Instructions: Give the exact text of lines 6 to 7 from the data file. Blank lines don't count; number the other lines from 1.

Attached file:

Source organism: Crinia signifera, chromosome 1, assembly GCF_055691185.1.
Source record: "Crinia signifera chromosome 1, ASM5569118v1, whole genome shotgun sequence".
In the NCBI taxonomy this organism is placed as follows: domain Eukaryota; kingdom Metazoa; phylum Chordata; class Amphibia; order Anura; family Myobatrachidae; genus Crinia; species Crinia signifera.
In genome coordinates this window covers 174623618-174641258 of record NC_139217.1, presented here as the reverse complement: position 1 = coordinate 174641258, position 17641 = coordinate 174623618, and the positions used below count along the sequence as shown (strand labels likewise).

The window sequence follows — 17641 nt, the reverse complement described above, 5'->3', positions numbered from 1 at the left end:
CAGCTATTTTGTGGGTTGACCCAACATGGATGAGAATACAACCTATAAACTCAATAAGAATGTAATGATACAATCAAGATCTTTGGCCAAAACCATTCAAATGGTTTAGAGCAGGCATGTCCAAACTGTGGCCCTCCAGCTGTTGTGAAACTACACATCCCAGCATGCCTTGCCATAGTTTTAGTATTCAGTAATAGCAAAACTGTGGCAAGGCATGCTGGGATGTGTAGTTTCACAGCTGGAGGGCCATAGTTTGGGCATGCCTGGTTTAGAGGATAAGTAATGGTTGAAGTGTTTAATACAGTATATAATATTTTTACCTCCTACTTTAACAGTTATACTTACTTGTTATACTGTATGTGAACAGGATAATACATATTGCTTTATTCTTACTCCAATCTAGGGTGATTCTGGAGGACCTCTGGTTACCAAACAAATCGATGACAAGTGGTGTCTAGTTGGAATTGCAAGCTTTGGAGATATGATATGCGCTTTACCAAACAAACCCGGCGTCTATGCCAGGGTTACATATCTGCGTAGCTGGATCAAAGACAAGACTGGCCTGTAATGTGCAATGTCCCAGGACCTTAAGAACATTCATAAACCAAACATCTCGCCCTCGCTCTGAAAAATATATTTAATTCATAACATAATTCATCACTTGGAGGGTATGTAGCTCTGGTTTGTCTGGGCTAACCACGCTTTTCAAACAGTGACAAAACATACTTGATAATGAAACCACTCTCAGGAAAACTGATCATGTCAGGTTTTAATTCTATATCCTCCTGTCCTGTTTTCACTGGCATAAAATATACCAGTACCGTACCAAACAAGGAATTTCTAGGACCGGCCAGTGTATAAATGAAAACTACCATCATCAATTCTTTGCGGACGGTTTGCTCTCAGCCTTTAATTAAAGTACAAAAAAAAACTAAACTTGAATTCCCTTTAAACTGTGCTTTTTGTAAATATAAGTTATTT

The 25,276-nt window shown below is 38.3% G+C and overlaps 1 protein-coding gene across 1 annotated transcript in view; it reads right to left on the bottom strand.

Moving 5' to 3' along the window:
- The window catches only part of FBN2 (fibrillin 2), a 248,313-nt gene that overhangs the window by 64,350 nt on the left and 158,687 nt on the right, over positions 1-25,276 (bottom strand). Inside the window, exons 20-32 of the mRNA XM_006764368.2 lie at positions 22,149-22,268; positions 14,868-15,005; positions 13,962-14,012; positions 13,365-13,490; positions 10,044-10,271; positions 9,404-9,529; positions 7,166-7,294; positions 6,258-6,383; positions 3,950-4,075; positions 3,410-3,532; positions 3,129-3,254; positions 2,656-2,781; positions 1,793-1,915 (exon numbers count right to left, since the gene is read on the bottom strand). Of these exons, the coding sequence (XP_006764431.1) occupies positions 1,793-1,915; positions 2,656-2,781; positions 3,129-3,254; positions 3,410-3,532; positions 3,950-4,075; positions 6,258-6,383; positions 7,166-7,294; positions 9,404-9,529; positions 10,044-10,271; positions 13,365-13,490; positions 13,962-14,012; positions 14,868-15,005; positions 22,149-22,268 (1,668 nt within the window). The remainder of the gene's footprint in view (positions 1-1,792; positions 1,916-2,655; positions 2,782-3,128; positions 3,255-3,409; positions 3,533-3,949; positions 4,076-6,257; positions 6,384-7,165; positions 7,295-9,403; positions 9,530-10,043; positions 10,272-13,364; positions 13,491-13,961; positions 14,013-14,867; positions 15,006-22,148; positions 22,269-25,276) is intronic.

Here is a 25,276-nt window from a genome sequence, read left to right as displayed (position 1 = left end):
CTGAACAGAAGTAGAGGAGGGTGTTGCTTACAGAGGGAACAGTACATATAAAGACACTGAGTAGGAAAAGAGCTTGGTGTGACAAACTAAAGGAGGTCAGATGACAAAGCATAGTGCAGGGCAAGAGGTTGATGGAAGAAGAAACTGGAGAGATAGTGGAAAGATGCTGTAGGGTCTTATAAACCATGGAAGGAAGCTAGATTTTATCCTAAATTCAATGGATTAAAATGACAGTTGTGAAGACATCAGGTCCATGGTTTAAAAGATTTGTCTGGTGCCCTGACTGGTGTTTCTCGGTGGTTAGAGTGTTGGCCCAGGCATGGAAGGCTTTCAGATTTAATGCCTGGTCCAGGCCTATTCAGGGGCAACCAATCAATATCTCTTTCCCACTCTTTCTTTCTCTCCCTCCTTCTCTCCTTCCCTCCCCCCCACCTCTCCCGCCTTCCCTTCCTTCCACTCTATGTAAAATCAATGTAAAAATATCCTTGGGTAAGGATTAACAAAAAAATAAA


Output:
CAGCTATTTTGTGGGTTGACCCAACATGGATGAGAATACAACCTATAAACTCAATAAGAATGTAATGATACAATCAAGATCTTTGGCCAAAACCATTCAAATGGTTTAGAGCAGGCATGTCCAAACTGTGGCCCTCCAGCTGTTGTGAAACTACACATCCCAGCATGCCTTGCCATAGTTTTAGTATTCAGTAATAGCAAAACTGTGGCAAGGCATGCTGGGATGTGTAGTTTCACAGCTGGAGGGCCATAGTTTGGGCATGCCTGGTTTAGAGGATAAGTAATGGTTGAAGTGTTTAATACAGTATATAATATTTTTACCTCCTACTTTAACAGTTATACTTACTTGTTATACTGTATGTGAACAGGATAATACATATTGCTTTATTCTTACTCCAATCTAGGGTGATTCTGGAGGACCTCTGGTTACCAAACAAATCGATGACAAGTGGTGTCTAGTTGGAATTGCAAGCTTTGGAGATATGATATGCGCTTTACCAAACAAACCCGGCGTCTATGCCAGGGTTACATATCTGCGTAGCTGGATCAAAGACAAGACTGGCCTGTAATGTGCAATGTCCCAGGACCTTAAGAACATTCATAAACCAAACATCTCGCCCTCGCTCTGAAAAATATATTTAATTCATAACATAATTCATCACTTGGAGGGTATGTAGCTCTGGTTTGTCTGGGCTAACCACGCTTTTCAAACAGTGACAAAACATACTTGATAATGAAACCACTCTCAGGAAAACTGATCATGTCAGGTTTTAATTCTATATCCTCCTGTCCTGTTTTCACTGGCATAAAATATACCAGTACCGTACCAAACAAGGAATTTCTAGGACCGGCCAGTGTATAAATGAAAACTACCATCATCAATTCTTTGCGGACGGTTTGCTCTCAGCCTTTAATTAAAGTACAAAAAAAAACTAAACTTGAATTCCCTTTAAACTGTGCTTTTTGTAAATATAAGTTATTT

The 25,276-nt window shown below is 38.3% G+C and overlaps 1 protein-coding gene across 1 annotated transcript in view; it reads right to left on the bottom strand.